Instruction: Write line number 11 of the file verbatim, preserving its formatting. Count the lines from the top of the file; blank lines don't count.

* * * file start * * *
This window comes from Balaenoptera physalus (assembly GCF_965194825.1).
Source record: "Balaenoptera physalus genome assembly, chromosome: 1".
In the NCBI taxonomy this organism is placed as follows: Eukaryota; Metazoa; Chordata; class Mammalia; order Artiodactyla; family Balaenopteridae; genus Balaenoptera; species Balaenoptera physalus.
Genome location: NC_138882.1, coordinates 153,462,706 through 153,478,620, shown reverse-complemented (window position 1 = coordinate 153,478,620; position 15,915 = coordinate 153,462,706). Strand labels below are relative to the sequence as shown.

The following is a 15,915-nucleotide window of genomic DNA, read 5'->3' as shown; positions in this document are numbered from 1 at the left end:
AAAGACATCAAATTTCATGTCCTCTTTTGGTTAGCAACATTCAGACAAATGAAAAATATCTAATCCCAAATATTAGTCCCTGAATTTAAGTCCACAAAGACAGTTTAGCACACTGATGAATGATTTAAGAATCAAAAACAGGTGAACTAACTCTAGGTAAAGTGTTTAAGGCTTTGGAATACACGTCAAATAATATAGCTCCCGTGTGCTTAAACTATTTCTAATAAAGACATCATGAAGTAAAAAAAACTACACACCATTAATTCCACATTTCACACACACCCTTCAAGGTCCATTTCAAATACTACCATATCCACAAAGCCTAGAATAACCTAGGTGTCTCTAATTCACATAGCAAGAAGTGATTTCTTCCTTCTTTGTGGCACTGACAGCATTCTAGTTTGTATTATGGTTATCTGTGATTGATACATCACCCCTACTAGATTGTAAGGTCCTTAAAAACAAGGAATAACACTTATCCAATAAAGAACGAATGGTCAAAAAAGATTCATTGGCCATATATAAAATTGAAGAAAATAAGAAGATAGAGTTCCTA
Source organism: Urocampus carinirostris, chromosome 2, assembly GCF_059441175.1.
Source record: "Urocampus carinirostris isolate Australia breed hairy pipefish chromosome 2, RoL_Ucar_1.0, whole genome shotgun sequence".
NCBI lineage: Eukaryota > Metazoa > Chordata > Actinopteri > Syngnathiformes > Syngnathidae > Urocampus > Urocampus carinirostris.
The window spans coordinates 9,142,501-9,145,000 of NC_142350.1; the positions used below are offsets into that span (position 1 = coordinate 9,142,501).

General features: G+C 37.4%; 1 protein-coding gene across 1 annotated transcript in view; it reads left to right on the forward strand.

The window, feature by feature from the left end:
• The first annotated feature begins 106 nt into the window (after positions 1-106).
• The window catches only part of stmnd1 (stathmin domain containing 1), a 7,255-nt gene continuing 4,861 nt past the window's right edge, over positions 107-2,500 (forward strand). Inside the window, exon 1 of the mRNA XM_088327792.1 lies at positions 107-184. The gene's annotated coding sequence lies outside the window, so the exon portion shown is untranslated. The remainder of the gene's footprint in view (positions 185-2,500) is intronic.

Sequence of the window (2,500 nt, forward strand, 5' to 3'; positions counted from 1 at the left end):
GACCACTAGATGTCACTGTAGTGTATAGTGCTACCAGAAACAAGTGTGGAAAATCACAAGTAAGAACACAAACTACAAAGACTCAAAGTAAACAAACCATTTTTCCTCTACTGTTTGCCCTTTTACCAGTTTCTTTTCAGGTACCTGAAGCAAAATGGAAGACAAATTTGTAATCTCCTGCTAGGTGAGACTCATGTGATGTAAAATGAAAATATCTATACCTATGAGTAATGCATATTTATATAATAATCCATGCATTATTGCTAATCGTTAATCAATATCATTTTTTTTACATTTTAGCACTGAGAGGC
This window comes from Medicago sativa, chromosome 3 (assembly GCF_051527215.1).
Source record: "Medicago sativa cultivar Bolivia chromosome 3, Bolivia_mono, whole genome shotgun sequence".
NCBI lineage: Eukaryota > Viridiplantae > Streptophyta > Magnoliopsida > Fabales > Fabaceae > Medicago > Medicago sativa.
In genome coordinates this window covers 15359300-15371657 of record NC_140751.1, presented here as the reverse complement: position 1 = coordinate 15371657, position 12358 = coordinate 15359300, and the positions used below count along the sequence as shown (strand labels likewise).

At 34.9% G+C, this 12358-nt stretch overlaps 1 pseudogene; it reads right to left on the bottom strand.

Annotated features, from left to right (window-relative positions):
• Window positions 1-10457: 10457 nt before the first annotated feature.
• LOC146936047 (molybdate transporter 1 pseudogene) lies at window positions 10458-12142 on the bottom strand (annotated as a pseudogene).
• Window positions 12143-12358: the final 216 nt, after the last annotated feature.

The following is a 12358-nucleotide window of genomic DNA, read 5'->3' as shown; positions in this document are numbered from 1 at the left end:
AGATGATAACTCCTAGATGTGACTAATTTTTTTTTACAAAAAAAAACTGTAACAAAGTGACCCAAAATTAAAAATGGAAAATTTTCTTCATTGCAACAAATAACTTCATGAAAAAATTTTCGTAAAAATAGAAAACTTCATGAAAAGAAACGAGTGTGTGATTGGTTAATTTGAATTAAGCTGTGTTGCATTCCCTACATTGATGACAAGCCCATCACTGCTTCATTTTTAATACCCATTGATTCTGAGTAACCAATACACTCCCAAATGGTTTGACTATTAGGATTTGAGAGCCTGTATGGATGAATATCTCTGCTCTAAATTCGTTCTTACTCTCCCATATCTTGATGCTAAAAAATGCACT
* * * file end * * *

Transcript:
General features: G+C 37.4%; 1 protein-coding gene across 1 annotated transcript in view; it reads left to right on the forward strand.